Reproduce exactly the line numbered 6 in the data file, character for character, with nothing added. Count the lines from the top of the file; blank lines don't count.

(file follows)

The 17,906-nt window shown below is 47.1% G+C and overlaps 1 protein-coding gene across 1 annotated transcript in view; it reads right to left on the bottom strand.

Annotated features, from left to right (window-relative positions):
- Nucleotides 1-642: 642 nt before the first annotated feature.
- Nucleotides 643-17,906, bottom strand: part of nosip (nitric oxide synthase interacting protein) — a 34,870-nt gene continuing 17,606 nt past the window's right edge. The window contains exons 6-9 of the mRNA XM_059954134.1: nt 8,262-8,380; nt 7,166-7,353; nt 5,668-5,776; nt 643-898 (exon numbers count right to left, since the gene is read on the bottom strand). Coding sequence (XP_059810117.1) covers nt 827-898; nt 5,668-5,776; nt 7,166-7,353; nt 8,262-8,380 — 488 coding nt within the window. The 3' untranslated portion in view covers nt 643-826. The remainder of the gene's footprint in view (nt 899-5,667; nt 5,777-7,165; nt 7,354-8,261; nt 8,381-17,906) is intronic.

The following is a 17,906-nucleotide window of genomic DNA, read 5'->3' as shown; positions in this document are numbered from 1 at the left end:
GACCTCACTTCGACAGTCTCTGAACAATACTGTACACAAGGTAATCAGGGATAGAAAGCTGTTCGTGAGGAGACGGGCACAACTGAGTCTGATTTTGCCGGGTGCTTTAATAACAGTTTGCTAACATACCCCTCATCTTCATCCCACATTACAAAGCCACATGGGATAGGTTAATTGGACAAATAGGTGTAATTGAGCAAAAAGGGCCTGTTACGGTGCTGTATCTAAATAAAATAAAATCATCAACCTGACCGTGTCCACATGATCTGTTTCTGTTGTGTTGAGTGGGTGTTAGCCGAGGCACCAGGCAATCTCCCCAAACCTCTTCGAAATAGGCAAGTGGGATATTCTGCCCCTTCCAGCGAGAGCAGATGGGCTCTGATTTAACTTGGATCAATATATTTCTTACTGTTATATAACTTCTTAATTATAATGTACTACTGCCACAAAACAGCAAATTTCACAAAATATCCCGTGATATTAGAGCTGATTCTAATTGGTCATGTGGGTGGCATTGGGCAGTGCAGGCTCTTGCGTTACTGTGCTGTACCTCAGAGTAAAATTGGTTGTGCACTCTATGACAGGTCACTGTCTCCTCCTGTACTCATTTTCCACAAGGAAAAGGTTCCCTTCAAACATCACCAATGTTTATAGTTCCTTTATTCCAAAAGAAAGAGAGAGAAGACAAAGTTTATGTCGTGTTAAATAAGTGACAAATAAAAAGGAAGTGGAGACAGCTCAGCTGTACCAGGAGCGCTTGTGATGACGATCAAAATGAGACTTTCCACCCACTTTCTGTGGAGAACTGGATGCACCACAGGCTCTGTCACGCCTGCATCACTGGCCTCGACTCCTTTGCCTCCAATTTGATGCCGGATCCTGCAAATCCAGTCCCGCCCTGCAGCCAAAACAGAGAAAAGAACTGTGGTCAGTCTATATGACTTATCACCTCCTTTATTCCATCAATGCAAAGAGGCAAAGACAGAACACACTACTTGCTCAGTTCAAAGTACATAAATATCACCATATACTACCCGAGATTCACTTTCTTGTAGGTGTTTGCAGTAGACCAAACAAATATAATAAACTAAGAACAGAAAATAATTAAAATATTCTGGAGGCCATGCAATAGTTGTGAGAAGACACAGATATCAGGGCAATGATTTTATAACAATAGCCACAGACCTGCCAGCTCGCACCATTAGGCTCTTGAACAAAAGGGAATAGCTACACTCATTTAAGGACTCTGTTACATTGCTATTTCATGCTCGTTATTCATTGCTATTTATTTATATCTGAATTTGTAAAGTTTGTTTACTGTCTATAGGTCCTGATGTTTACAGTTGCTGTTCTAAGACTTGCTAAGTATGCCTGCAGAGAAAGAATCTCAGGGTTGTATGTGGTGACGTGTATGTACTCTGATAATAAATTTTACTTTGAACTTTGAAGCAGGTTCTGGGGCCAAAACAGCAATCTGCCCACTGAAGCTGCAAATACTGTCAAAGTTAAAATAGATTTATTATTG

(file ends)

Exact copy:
GACCTCACTTCGACAGTCTCTGAACAATACTGTACACAAGGTAATCAGGGATAGAAAGCTGTTCGTGAGGAGACGGGCACAACTGAGTCTGATTTTGCCGGGTGCTTTAATAACAGTTTGCTAACATACCCCTCATCTTCATCCCACATTACAAAGCCACATGGGATAGGTTAATTGGACAAATAGGTGTAATTGAGCAAAAAGGGCCTGTTACGGTGCTGTATCTAAATAAAATAAAATCATCAACCTGACCGTGTCCACATGATCTGTTTCTGTTGTGTTGAGTGGGTGTTAGCCGAGGCACCAGGCAATCTCCCCAAACCTCTTCGAAATAGGCAAGTGGGATATTCTGCCCCTTCCAGCGAGAGCAGATGGGCTCTGATTTAACTTGGATCAATATATTTCTTACTGTTATATAACTTCTTAATTATAATGTACTACTGCCACAAAACAGCAAATTTCACAAAATATCCCGTGATATTAGAGCTGATTCTAATTGGTCATGTGGGTGGCATTGGGCAGTGCAGGCTCTTGCGTTACTGTGCTGTACCTCAGAGTAAAATTGGTTGTGCACTCTATGACAGGTCACTGTCTCCTCCTGTACTCATTTTCCACAAGGAAAAGGTTCCCTTCAAACATCACCAATGTTTATAGTTCCTTTATTCCAAAAGAAAGAGAGAGAAGACAAAGTTTATGTCGTGTTAAATAAGTGACAAATAAAAAGGAAGTGGAGACAGCTCAGCTGTACCAGGAGCGCTTGTGATGACGATCAAAATGAGACTTTCCACCCACTTTCTGTGGAGAACTGGATGCACCACAGGCTCTGTCACGCCTGCATCACTGGCCTCGACTCCTTTGCCTCCAATTTGATGCCGGATCCTGCAAATCCAGTCCCGCCCTGCAGCCAAAACAGAGAAAAGAACTGTGGTCAGTCTATATGACTTATCACCTCCTTTATTCCATCAATGCAAAGAGGCAAAGACAGAACACACTACTTGCTCAGTTCAAAGTACATAAATATCACCATATACTACCCGAGATTCACTTTCTTGTAGGTGTTTGCAGTAGACCAAACAAATATAATAAACTAAGAACAGAAAATAATTAAAATATTCTGGAGGCCATGCAATAGTTGTGAGAAGACACAGATATCAGGGCAATGATTTTATAACAATAGCCACAGACCTGCCAGCTCGCACCATTAGGCTCTTGAACAAAAGGGAATAGCTACACTCATTTAAGGACTCTGTTACATTGCTATTTCATGCTCGTTATTCATTGCTATTTATTTATATCTGAATTTGTAAAGTTTGTTTACTGTCTATAGGTCCTGATGTTTACAGTTGCTGTTCTAAGACTTGCTAAGTATGCCTGCAGAGAAAGAATCTCAGGGTTGTATGTGGTGACGTGTATGTACTCTGATAATAAATTTTACTTTGAACTTTGAAGCAGGTTCTGGGGCCAAAACAGCAATCTGCCCACTGAAGCTGCAAATACTGTCAAAGTTAAAATAGATTTATTATTG